VA Palo Alto Health Care System
Single Mom Volunteers to Make a Difference in Veterans’ Lives
In a season of movies devoted to superheroes like Thor, Green Lantern, and the X-Men, we might all need to be reminded of what superhuman means in its true place: as an adjective usually found in front of a word like "effort." Consider, for example, Lisa Tkoch: full-time worker, full-time mom, and vital VAPAHCS volunteer. A visit to the courtyard at the VAPAHCS Spinal Cord Injury Unit (SCI) would show you the difference a REAL superhero can make.
"It all started when my church, Twin Lakes of Aptos, was focused on 'The Hope Series'. The question was posed - who could you send encouragement to? My answer - Soldiers in Iraq. This answer snowballed to a project of 78 'Because We Care Packages', each valued at approximately $75.00; shipping alone was $974.00. It was a great way to involve my daughter, the church and community - it came together incredibly efficiently and effectively with support across the board. Frankly, I consider it God's idea; I just go where I feel led, regardless of perceived ability."
When Lisa was laid off from her job and couldn't find employment immediately, she decided to volunteer at the Palo Alto and Menlo Park VAs. "My initial intent was to create a bridge between my church and community; I started volunteering and found many opportunities to serve. It's really the simple things that make a big difference in our Veterans' lives – a smile, a hug, and sincere thanks," Lisa said. "It's been an incredible honor to be able to serve those that have given so much; I am absolutely compelled to continue, and seem to be getting pretty good at it!"
She has delivered multiple meals - donated from fine restaurants - and gift baskets to the Women's Trauma Recovery Program at Menlo Park, donated clothing for homeless and indigent Veterans, given MP3 players to the Blind Center and Hospice, and passed out over 600 cards and several appreciation posters - all designed by kids from Twin Lakes School and signed to capacity with well wishes, gratitude, love, and support.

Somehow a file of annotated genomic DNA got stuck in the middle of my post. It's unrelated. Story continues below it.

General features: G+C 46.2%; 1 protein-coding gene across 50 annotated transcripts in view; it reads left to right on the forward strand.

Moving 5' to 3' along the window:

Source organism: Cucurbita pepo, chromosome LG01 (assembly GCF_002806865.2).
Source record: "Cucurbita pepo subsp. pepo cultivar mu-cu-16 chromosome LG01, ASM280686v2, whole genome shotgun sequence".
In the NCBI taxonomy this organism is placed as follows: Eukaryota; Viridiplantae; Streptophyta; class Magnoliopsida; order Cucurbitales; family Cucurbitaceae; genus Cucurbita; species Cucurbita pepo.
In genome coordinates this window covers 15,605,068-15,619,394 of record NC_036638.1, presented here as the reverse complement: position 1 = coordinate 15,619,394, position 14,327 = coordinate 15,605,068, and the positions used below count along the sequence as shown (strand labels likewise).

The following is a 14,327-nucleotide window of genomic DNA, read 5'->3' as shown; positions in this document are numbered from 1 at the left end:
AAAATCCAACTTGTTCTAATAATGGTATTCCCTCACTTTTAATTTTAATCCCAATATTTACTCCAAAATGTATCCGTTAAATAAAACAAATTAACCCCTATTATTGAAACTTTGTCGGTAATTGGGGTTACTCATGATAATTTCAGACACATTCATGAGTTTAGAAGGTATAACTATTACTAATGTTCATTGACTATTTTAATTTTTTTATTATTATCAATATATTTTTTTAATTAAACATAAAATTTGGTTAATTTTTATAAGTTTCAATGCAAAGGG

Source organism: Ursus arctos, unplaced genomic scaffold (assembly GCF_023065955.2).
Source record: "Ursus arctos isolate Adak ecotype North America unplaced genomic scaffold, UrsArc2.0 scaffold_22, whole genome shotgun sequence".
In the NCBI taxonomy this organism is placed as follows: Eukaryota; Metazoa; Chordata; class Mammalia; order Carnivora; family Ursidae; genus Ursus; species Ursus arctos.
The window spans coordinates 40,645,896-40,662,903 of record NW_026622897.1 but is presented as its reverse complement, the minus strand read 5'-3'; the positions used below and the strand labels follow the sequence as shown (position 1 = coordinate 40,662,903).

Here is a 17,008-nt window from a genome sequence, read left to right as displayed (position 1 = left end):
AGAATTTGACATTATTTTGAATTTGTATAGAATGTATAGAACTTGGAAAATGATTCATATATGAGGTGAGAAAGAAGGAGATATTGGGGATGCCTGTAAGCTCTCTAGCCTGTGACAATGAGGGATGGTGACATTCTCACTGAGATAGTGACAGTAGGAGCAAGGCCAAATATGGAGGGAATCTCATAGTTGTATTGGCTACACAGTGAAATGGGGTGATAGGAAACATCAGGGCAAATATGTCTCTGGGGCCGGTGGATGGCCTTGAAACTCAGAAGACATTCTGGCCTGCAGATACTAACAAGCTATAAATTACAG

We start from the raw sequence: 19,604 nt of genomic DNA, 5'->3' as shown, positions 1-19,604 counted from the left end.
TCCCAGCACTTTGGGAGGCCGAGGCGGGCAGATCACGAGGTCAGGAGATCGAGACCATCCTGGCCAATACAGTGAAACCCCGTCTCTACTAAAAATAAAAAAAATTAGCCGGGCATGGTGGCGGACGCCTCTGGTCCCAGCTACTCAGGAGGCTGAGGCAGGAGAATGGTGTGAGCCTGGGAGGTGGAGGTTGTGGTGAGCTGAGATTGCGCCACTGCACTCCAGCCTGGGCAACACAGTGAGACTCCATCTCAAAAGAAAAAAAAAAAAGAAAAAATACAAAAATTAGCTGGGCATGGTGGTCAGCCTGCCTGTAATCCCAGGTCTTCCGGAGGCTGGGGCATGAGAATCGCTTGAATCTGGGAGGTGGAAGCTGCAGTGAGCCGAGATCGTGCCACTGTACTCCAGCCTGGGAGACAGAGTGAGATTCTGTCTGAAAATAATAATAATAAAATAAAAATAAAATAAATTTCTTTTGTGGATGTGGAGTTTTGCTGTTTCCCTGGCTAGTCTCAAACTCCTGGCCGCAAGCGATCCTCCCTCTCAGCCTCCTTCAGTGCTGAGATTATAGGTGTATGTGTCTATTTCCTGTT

'Operation Love Our Vets' Courtyard project was conceived during a conversation with Dr. Graham Creasey, Chief of Spinal Cord Injury Unit, while serving at a BBQ. They had agreed the courtyard was in disrepair.
When spring rolled in, she approached her employer, EfficientNow, to get the Courtyard project started. Her company's substantial donation covered the majority of SCI Courtyard project costs.
"It was easy to find companies that would help and the people who could volunteer the man-hours needed. Everybody loves our Vets! ELG Landscape did prep work and planted perennials and fruit trees for a reduced rate," said Lisa. "Home Depot donated some of the flowers and veggies, Travis Tree donated lumber for trellises that were planed and constructed to custom specification by Staingrade Construction, which were then delivered and set in concrete by SM Concrete Construction crew. I had another crew of volunteers planting poppy seeds, annuals and perennials, and staining trellises as well. It was truly a group effort." True enough, perhaps, but a story that never would have had such a happy ending without Tkoch's leadership and effort.
"One of the unexpected personal benefits is the way service has healed my soul; I have a past that's far from enviable. Giving without expectation has truly healed the deepest scars I've carried for so many years -- I feel lighter for lack of baggage."
"I want my daughter to understand that it's important to give back to those who have given so much," said Lisa. "She also volunteers and we've brought carloads of teens to help. It's easy to get caught up in our own drama, helping Vets puts our privilege in perspective. Where else can you find history and a hero in the same baseball cap?"